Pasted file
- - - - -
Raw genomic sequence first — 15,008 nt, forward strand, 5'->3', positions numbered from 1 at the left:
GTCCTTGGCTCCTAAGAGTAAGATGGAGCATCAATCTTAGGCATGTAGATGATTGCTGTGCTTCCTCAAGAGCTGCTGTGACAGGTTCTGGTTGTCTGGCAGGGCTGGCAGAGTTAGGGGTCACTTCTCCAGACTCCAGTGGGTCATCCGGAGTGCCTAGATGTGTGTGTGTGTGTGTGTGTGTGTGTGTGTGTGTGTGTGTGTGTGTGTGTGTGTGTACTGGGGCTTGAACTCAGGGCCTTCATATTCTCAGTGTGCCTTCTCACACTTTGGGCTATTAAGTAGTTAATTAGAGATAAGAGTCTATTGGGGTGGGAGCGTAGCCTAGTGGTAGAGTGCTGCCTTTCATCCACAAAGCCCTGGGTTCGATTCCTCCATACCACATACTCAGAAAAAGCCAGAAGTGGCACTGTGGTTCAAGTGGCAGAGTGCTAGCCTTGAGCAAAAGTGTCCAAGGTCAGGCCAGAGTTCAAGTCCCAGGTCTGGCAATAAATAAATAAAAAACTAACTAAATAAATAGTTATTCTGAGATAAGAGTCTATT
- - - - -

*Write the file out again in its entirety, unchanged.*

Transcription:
Raw genomic sequence first — 15,008 nt, forward strand, 5'->3', positions numbered from 1 at the left:
GTCCTTGGCTCCTAAGAGTAAGATGGAGCATCAATCTTAGGCATGTAGATGATTGCTGTGCTTCCTCAAGAGCTGCTGTGACAGGTTCTGGTTGTCTGGCAGGGCTGGCAGAGTTAGGGGTCACTTCTCCAGACTCCAGTGGGTCATCCGGAGTGCCTAGATGTGTGTGTGTGTGTGTGTGTGTGTGTGTGTGTGTGTGTGTGTGTGTGTGTGTGTGTACTGGGGCTTGAACTCAGGGCCTTCATATTCTCAGTGTGCCTTCTCACACTTTGGGCTATTAAGTAGTTAATTAGAGATAAGAGTCTATTGGGGTGGGAGCGTAGCCTAGTGGTAGAGTGCTGCCTTTCATCCACAAAGCCCTGGGTTCGATTCCTCCATACCACATACTCAGAAAAAGCCAGAAGTGGCACTGTGGTTCAAGTGGCAGAGTGCTAGCCTTGAGCAAAAGTGTCCAAGGTCAGGCCAGAGTTCAAGTCCCAGGTCTGGCAATAAATAAATAAAAAACTAACTAAATAAATAGTTATTCTGAGATAAGAGTCTATT